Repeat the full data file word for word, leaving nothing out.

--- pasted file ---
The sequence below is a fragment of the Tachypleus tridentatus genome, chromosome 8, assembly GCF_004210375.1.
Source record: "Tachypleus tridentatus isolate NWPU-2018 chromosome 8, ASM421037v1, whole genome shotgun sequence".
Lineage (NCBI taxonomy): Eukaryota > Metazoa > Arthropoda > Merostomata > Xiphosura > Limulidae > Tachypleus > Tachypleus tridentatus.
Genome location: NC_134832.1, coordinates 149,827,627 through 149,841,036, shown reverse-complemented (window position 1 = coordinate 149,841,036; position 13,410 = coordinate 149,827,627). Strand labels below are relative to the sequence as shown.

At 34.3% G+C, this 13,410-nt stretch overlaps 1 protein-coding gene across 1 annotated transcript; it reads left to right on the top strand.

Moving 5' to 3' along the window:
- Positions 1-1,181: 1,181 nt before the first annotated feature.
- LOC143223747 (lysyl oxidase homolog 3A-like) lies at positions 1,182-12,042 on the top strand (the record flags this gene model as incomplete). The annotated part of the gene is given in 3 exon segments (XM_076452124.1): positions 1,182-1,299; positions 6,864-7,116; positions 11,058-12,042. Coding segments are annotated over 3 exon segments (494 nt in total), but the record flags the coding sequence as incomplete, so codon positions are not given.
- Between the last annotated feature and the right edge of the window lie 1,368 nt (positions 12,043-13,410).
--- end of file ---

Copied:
The sequence below is a fragment of the Tachypleus tridentatus genome, chromosome 8, assembly GCF_004210375.1.
Source record: "Tachypleus tridentatus isolate NWPU-2018 chromosome 8, ASM421037v1, whole genome shotgun sequence".
Lineage (NCBI taxonomy): Eukaryota > Metazoa > Arthropoda > Merostomata > Xiphosura > Limulidae > Tachypleus > Tachypleus tridentatus.
Genome location: NC_134832.1, coordinates 149,827,627 through 149,841,036, shown reverse-complemented (window position 1 = coordinate 149,841,036; position 13,410 = coordinate 149,827,627). Strand labels below are relative to the sequence as shown.

At 34.3% G+C, this 13,410-nt stretch overlaps 1 protein-coding gene across 1 annotated transcript; it reads left to right on the top strand.

Moving 5' to 3' along the window:
- Positions 1-1,181: 1,181 nt before the first annotated feature.
- LOC143223747 (lysyl oxidase homolog 3A-like) lies at positions 1,182-12,042 on the top strand (the record flags this gene model as incomplete). The annotated part of the gene is given in 3 exon segments (XM_076452124.1): positions 1,182-1,299; positions 6,864-7,116; positions 11,058-12,042. Coding segments are annotated over 3 exon segments (494 nt in total), but the record flags the coding sequence as incomplete, so codon positions are not given.
- Between the last annotated feature and the right edge of the window lie 1,368 nt (positions 12,043-13,410).